Jennifer and Christina grew up as daughters of ministers. They moved around often and watched their parents love people and preach the gospel. Christina says, “God was always at the center of everything our family did.” Growing up this way helped these sisters see truth from a young age. Jennifer watched the struggles her parents faced in ministry, and she also watched the growth that took place in their life as a result of the struggles. This increased her faith and gave her the values she has today. Both girls live in Toronto with their parents, Yousif and Jacqueline, and are a very active part of the ministry at House of Prayer International Milton, the church they helped their parents start two years ago. Jennifer is 27 years old, sings in the choir, and helps teach young children about Jesus. Christina is 30 years old and serves the youth who are a part of their church. Before moving to Canada, their family lived in Pakistan where they faced enormous persecution because of their faith. They left Pakistan after their uncle was assassinated for preaching the gospel. This impacted their faith greatly. Jennifer says, “It makes you want to hold on to your faith tighter when you know that someone is so against what you believe.” In Canada, they get to experience a religious freedom they do not take for granted. Perhaps their biggest culture shock upon moving to Canada was seeing people refuse to take advantage of their religious freedom. They are thankful for this freedom and for the opportunity to help their parents lead a multicultural church which reaches people from all walks of life. Christina works for a large shipping company, and Jennifer plans to go to Cambridge Heritage Seminary for training to be a pastor. Serving in a church plant is not always easy, and there are many lonely days. Jennifer and Christina are praying for God to send more mentors and leaders into their life for encouragement and support. They are excited about the things God has in store for House of Prayer International Milton. To learn more about their parents and House of Prayer International, click HERE.
Yousif and Jacqueline met while working as nurses in Pakistan. They moved to Bahrein and met the Lord through a local church in 2000. There was no doubt God was calling them back to Pakistan to spread the news about God’s love. Once they were back in Pakistan, they began seeing hundreds of people come to know Jesus. They were there for ten years and started three new churches before they were forced to flee the country for fear of persecution. In fact, the persecution of the church in Pakistan had become so violent, Jacqueline’s brother, who was also a pastor, was assassinated. God provided an opportunity for Yousif, Jacqueline, and their two daughters, Jennifer and Christina, to move to Canada. They may have thought they were only leaving to escape the persecution in Pakistan, but God had plans to use them to reach the diverse culture in Toronto. In 2015, Yousif and his family started House of Prayer International in Milton where they see people from all different countries gather to pray and worship Jesus each week. Yousif and Jacqueline can speak five different languages making it easier for them to reach many different groups of people. Jacqueline loves to host meetings with women in their home. She and Yousif meet people in the markets and invite them over for dinner, or tea, to build relationships with them, pray for them, and share the love of Jesus with them. Yousif works as a nurse and often has opportunities to minister to people through his work and invite them into their home. Their church is currently meeting on Sunday afternoons inside another church building. They are praying for God to provide them with a permanent meeting space of their own. House of Prayer International Milton seems to attract those who are new to Canada or new to their faith, and the numbers are continuing to increase. Please pray for this family and this church as they seek to help others grow in a relationship with Jesus. To learn more about how Jennifer and Christina are serving with their parents, click HERE.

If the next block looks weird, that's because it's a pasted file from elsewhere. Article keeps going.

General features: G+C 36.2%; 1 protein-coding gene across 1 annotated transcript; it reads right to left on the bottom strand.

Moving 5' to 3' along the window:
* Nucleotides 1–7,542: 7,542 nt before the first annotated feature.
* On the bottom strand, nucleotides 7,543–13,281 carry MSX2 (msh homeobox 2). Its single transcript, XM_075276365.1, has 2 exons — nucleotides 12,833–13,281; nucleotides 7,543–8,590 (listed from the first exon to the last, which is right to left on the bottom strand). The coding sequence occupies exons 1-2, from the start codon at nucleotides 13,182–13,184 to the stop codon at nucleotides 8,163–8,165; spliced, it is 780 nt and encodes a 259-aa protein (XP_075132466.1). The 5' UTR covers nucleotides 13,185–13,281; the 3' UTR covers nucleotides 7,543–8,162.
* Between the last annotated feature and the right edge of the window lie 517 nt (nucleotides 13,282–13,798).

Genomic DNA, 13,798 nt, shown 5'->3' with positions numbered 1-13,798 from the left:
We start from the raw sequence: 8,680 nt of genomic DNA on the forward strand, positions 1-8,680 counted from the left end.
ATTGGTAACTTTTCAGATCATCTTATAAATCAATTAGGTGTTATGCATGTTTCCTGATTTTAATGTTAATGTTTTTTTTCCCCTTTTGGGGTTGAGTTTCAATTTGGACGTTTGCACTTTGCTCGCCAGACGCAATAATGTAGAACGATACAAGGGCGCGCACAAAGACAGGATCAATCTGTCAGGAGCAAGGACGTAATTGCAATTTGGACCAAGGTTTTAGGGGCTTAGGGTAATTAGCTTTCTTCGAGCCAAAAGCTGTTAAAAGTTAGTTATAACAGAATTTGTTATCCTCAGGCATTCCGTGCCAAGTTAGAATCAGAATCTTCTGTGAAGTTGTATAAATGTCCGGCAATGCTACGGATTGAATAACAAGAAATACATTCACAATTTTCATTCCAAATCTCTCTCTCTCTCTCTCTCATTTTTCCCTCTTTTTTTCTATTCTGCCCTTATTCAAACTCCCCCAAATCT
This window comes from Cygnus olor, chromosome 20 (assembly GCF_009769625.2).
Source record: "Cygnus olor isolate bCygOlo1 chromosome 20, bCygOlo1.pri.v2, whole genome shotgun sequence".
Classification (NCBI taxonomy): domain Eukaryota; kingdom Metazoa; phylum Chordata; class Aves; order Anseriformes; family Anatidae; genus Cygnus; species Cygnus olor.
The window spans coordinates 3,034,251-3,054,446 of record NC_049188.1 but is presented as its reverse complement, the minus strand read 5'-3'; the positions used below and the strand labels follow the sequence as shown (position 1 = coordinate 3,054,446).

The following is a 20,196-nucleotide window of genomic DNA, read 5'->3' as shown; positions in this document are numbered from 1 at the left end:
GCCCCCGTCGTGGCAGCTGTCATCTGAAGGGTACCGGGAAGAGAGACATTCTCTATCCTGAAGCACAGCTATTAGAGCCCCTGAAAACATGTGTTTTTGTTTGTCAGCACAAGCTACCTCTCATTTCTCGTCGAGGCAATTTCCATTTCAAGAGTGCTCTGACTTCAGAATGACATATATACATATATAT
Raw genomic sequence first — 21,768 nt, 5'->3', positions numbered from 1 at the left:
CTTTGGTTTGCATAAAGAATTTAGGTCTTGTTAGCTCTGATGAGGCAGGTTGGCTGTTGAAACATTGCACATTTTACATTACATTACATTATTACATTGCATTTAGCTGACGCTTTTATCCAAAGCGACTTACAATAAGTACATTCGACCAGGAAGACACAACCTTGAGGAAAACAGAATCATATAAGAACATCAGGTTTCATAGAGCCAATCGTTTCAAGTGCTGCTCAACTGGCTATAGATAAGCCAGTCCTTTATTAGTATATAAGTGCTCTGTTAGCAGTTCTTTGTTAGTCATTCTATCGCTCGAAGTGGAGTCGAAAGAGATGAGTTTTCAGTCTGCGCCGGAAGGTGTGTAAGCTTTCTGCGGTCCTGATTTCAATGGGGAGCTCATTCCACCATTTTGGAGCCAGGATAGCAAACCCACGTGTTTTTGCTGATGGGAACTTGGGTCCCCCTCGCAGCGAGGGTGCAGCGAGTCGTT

Never underestimate the importance of discipleship. Mauricio and Mabel were working full-time as a computer tech and a dance teacher in Colombia, South America when they were approached by leaders in their church about being discipled into ministry. They began discipling others, and eventually became leaders of cell groups within their church. They knew God was calling them to something different, and after praying, they both had dreams that helped affirm they would be moving to a multi-cultural place. God later affirmed the new place would be Canada, 4,000 miles away from their friends and family.
After 2 years of preparation, including learning a new language, and mountains of paperwork, they moved to Toronto and began building relationships and sharing Jesus through those relationships. Initially, they met with four to five others in the dark, cold basement of their apartment. As their numbers grew to fifteen, they outgrew the basement and searched for another place in the community to meet. In July 2017, King’s Church Mississauga launched weekly gatherings at the local community center, and they have already seen numerical and spiritual growth take place.
King’s Church Mississauga primarily ministers to Latinos, and their heartbeat is to disciple immigrants, refugees, and professionals. There are 35,000 Latinos in the city, most of whom are professionals.